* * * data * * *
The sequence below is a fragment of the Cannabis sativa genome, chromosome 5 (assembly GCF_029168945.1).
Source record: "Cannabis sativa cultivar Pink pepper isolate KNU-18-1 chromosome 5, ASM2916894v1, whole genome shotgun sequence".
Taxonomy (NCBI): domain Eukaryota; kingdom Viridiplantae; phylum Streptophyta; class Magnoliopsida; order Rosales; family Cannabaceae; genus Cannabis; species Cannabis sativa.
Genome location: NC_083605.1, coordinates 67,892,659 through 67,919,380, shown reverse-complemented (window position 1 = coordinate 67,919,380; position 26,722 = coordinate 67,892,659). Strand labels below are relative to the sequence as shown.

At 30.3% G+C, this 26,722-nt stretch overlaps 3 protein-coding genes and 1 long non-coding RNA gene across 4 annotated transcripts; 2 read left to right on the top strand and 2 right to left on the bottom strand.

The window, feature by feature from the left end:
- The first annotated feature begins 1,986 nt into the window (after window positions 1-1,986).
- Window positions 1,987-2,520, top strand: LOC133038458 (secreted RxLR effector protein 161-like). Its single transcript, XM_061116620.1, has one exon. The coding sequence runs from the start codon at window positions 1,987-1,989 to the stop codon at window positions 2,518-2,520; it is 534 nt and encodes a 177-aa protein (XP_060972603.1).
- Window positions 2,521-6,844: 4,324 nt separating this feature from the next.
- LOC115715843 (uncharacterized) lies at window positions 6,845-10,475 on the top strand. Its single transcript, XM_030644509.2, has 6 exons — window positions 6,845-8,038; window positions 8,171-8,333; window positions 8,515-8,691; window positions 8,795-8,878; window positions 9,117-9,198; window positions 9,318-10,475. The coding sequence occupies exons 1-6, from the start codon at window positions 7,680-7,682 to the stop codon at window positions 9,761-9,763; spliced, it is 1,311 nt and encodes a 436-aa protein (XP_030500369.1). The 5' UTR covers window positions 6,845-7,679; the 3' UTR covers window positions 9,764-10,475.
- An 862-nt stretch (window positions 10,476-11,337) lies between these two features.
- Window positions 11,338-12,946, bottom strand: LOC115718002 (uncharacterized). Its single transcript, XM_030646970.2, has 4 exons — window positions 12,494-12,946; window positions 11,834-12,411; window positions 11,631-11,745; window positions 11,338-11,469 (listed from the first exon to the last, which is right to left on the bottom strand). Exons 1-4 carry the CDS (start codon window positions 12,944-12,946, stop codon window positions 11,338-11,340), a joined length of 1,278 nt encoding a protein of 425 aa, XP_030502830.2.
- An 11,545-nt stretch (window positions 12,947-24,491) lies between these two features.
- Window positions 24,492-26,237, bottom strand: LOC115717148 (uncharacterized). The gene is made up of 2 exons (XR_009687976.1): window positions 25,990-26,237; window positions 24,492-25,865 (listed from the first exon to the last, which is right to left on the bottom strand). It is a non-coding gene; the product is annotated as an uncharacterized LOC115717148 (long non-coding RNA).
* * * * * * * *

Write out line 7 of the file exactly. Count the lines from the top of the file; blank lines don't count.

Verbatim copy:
- The first annotated feature begins 1,986 nt into the window (after window positions 1-1,986).